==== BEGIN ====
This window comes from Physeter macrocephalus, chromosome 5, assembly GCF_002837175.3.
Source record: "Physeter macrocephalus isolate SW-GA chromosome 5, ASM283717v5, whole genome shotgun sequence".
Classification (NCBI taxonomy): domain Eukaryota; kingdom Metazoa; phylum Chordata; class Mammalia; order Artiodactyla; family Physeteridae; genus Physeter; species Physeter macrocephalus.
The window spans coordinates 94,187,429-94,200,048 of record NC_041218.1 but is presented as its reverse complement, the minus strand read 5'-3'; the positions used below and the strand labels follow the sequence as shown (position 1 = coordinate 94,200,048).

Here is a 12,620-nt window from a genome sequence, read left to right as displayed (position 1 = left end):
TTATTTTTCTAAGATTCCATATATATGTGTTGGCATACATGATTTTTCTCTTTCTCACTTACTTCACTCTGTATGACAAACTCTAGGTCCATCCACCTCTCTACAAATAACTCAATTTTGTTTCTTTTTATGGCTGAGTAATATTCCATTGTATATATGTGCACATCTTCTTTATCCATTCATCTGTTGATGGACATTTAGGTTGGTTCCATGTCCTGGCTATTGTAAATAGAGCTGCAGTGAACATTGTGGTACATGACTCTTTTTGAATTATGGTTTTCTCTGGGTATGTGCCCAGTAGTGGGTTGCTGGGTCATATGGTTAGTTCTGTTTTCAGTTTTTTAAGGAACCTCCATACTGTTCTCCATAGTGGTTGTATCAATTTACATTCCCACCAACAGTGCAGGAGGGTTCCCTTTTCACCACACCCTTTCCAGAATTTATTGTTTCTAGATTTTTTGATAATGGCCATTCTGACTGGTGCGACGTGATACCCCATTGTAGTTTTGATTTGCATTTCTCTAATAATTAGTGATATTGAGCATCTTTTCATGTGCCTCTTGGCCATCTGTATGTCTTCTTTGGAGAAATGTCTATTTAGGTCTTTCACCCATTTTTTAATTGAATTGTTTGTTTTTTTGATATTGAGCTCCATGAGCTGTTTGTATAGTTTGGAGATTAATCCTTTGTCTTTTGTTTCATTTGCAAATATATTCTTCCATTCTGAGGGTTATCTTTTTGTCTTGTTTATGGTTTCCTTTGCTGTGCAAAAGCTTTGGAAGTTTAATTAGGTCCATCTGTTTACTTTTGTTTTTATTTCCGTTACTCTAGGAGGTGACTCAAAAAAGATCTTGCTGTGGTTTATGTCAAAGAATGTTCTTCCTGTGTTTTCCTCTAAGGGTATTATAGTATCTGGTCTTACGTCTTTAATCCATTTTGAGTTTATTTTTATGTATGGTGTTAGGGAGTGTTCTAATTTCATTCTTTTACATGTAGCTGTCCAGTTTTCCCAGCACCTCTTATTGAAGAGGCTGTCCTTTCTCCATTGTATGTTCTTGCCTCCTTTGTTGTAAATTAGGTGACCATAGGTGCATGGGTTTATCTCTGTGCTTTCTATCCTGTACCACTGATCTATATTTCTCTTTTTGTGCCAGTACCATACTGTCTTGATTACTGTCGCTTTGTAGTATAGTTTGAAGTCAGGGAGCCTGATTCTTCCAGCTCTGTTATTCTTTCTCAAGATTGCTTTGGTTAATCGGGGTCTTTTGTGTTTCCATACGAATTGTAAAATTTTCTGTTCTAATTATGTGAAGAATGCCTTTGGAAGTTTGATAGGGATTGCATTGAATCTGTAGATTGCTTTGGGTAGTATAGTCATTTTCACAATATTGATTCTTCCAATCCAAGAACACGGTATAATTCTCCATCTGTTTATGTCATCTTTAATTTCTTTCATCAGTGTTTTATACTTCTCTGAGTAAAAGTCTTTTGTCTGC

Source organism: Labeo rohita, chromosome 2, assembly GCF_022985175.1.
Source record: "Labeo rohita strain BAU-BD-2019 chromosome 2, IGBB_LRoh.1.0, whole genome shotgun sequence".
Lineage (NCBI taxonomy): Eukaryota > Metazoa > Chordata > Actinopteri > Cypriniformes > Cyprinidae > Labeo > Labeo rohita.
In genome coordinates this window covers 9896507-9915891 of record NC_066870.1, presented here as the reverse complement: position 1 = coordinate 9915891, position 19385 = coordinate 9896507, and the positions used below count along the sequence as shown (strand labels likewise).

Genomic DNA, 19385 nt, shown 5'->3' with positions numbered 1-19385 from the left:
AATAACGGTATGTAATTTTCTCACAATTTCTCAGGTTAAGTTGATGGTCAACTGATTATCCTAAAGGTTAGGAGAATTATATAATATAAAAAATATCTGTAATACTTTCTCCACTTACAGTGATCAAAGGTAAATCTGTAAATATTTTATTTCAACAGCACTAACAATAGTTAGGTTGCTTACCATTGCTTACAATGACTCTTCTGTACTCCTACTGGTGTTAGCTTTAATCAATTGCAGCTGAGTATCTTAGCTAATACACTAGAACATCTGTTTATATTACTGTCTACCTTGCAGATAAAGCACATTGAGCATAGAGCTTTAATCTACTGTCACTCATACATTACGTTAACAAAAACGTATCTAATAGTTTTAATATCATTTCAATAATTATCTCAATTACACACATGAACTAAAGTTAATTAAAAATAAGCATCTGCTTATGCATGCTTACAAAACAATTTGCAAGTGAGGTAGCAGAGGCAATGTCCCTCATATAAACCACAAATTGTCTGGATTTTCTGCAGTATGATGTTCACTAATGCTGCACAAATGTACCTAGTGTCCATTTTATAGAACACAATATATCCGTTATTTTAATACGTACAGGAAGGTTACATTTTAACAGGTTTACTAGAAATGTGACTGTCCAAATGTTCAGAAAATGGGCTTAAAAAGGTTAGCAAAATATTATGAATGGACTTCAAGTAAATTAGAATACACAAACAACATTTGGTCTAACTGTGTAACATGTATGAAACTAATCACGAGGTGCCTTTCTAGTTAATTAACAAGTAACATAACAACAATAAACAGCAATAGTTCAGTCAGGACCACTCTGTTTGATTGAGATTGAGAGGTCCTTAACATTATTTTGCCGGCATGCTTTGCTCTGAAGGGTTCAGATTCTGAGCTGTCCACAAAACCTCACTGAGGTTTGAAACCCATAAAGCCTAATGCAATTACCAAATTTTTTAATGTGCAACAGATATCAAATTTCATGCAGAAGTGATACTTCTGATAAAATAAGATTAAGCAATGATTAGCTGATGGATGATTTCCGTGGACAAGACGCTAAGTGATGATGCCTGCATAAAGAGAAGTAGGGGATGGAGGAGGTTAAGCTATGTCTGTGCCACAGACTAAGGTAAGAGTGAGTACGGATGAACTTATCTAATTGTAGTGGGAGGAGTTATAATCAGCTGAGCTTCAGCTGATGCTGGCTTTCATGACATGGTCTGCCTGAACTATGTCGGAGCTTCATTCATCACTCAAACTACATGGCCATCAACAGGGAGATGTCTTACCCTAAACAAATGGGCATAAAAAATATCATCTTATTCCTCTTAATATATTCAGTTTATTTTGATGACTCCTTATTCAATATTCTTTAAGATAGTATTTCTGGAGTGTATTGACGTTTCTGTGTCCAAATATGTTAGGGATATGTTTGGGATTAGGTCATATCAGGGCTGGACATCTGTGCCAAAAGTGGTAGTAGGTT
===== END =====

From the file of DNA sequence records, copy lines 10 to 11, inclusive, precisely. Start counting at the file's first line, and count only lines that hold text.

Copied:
In genome coordinates this window covers 9896507-9915891 of record NC_066870.1, presented here as the reverse complement: position 1 = coordinate 9915891, position 19385 = coordinate 9896507, and the positions used below count along the sequence as shown (strand labels likewise).

Genomic DNA, 19385 nt, shown 5'->3' with positions numbered 1-19385 from the left: